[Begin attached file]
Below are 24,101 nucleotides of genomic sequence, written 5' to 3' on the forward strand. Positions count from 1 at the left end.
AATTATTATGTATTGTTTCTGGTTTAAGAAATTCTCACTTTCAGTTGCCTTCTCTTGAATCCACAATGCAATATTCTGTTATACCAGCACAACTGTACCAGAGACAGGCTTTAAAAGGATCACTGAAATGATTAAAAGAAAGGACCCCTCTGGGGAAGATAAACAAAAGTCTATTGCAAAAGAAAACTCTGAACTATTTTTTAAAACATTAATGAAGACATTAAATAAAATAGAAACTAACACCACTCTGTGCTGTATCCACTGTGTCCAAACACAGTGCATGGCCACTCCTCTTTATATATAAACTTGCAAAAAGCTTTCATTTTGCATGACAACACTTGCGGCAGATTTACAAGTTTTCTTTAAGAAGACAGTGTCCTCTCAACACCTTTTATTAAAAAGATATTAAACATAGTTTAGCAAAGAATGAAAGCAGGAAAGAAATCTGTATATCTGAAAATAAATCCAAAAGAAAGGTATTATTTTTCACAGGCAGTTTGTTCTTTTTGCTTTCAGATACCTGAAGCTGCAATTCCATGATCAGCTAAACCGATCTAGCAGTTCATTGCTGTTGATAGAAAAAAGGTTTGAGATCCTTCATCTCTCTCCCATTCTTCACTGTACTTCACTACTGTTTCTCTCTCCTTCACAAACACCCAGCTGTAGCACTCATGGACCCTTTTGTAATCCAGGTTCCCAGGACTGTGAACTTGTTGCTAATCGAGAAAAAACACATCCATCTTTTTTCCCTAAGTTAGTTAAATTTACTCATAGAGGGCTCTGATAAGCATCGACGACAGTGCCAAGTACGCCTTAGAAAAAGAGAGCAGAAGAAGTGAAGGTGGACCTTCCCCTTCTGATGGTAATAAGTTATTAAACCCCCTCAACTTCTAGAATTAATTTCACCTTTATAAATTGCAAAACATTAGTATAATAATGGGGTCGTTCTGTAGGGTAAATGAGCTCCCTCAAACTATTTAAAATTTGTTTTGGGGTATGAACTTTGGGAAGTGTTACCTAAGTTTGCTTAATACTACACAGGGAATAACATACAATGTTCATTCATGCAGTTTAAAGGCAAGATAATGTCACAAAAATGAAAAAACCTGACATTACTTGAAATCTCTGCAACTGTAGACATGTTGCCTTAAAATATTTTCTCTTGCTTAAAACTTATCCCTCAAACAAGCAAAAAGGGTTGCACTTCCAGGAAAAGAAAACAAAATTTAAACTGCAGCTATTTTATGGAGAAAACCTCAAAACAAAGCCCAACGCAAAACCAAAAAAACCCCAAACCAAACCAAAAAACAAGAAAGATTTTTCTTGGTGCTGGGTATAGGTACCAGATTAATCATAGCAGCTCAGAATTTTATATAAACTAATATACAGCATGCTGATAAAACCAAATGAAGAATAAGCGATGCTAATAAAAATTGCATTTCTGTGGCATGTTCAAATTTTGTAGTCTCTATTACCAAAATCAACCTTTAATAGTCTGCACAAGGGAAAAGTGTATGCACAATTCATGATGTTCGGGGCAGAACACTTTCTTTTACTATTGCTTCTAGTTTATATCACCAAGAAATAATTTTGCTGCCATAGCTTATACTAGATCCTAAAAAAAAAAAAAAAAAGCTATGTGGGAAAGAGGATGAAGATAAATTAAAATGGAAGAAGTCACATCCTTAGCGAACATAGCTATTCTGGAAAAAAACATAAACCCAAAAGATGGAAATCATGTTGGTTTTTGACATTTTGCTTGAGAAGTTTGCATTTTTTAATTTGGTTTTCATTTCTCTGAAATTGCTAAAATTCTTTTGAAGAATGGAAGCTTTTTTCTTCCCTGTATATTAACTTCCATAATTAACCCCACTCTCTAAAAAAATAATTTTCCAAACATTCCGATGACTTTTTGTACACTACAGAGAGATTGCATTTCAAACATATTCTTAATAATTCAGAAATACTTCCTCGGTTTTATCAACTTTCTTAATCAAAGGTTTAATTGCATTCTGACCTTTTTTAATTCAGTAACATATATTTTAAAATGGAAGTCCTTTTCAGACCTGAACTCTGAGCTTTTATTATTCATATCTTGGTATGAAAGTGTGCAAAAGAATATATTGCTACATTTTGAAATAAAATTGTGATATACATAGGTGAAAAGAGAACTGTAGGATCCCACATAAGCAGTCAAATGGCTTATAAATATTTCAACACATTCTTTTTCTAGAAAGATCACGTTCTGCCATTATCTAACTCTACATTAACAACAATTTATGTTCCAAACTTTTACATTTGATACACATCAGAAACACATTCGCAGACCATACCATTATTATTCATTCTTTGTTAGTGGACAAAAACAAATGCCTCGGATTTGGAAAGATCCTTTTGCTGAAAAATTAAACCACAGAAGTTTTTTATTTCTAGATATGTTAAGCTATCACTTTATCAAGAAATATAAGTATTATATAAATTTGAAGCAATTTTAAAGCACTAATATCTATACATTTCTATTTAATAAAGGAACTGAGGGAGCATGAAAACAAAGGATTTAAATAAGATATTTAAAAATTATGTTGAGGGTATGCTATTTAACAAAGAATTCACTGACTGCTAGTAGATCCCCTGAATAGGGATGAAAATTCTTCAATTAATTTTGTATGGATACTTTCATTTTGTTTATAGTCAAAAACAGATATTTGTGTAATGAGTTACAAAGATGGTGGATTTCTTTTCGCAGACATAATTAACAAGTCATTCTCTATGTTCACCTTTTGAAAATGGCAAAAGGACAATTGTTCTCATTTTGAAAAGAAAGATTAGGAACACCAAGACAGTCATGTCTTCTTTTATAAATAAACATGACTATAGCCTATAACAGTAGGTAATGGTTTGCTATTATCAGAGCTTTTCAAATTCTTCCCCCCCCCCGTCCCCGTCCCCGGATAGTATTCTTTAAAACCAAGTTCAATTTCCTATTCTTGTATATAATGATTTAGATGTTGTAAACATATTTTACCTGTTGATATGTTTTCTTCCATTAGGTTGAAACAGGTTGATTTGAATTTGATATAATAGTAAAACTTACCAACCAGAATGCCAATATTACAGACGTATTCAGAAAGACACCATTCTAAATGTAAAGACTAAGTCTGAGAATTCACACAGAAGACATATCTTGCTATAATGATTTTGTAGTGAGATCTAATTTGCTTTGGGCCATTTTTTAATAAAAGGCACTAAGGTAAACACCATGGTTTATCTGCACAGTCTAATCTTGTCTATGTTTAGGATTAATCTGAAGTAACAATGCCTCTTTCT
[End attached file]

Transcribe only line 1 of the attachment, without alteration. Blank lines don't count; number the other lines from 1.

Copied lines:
Below are 24,101 nucleotides of genomic sequence, written 5' to 3' on the forward strand. Positions count from 1 at the left end.